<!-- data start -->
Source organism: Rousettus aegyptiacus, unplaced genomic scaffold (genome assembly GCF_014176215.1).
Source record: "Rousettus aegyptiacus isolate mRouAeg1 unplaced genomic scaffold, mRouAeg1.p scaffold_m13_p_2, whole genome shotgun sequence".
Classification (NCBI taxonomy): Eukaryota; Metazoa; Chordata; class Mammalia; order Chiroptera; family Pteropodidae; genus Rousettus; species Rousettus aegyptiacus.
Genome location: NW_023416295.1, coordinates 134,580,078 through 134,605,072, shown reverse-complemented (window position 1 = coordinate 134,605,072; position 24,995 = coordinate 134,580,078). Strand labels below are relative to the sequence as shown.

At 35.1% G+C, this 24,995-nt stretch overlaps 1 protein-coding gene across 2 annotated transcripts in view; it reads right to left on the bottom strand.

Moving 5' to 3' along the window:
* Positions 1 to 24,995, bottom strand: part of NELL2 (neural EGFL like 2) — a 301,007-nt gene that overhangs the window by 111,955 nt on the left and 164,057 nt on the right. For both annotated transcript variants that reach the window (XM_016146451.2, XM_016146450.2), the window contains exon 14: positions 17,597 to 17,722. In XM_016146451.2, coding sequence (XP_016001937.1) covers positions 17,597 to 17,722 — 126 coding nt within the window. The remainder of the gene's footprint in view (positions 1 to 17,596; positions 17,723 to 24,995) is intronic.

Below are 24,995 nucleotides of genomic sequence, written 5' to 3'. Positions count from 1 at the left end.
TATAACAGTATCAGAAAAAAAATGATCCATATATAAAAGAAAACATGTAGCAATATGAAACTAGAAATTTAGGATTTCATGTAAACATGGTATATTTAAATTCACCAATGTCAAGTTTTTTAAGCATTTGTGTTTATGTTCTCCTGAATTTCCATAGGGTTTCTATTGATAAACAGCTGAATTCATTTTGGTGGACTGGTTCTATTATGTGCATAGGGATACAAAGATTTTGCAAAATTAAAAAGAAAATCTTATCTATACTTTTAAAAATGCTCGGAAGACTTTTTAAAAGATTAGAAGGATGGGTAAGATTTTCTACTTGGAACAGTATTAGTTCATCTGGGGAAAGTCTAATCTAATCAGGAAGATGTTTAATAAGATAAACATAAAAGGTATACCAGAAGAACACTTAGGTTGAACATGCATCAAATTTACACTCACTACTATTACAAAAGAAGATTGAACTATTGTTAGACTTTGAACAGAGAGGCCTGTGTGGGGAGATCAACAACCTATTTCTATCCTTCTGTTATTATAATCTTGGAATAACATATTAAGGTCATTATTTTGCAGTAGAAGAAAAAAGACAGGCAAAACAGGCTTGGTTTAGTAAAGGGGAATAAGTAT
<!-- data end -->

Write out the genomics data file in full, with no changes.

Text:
Source organism: Rousettus aegyptiacus, unplaced genomic scaffold (genome assembly GCF_014176215.1).
Source record: "Rousettus aegyptiacus isolate mRouAeg1 unplaced genomic scaffold, mRouAeg1.p scaffold_m13_p_2, whole genome shotgun sequence".
Classification (NCBI taxonomy): Eukaryota; Metazoa; Chordata; class Mammalia; order Chiroptera; family Pteropodidae; genus Rousettus; species Rousettus aegyptiacus.
Genome location: NW_023416295.1, coordinates 134,580,078 through 134,605,072, shown reverse-complemented (window position 1 = coordinate 134,605,072; position 24,995 = coordinate 134,580,078). Strand labels below are relative to the sequence as shown.

At 35.1% G+C, this 24,995-nt stretch overlaps 1 protein-coding gene across 2 annotated transcripts in view; it reads right to left on the bottom strand.

Moving 5' to 3' along the window:
* Positions 1 to 24,995, bottom strand: part of NELL2 (neural EGFL like 2) — a 301,007-nt gene that overhangs the window by 111,955 nt on the left and 164,057 nt on the right. For both annotated transcript variants that reach the window (XM_016146451.2, XM_016146450.2), the window contains exon 14: positions 17,597 to 17,722. In XM_016146451.2, coding sequence (XP_016001937.1) covers positions 17,597 to 17,722 — 126 coding nt within the window. The remainder of the gene's footprint in view (positions 1 to 17,596; positions 17,723 to 24,995) is intronic.

Below are 24,995 nucleotides of genomic sequence, written 5' to 3'. Positions count from 1 at the left end.
TATAACAGTATCAGAAAAAAAATGATCCATATATAAAAGAAAACATGTAGCAATATGAAACTAGAAATTTAGGATTTCATGTAAACATGGTATATTTAAATTCACCAATGTCAAGTTTTTTAAGCATTTGTGTTTATGTTCTCCTGAATTTCCATAGGGTTTCTATTGATAAACAGCTGAATTCATTTTGGTGGACTGGTTCTATTATGTGCATAGGGATACAAAGATTTTGCAAAATTAAAAAGAAAATCTTATCTATACTTTTAAAAATGCTCGGAAGACTTTTTAAAAGATTAGAAGGATGGGTAAGATTTTCTACTTGGAACAGTATTAGTTCATCTGGGGAAAGTCTAATCTAATCAGGAAGATGTTTAATAAGATAAACATAAAAGGTATACCAGAAGAACACTTAGGTTGAACATGCATCAAATTTACACTCACTACTATTACAAAAGAAGATTGAACTATTGTTAGACTTTGAACAGAGAGGCCTGTGTGGGGAGATCAACAACCTATTTCTATCCTTCTGTTATTATAATCTTGGAATAACATATTAAGGTCATTATTTTGCAGTAGAAGAAAAAAGACAGGCAAAACAGGCTTGGTTTAGTAAAGGGGAATAAGTAT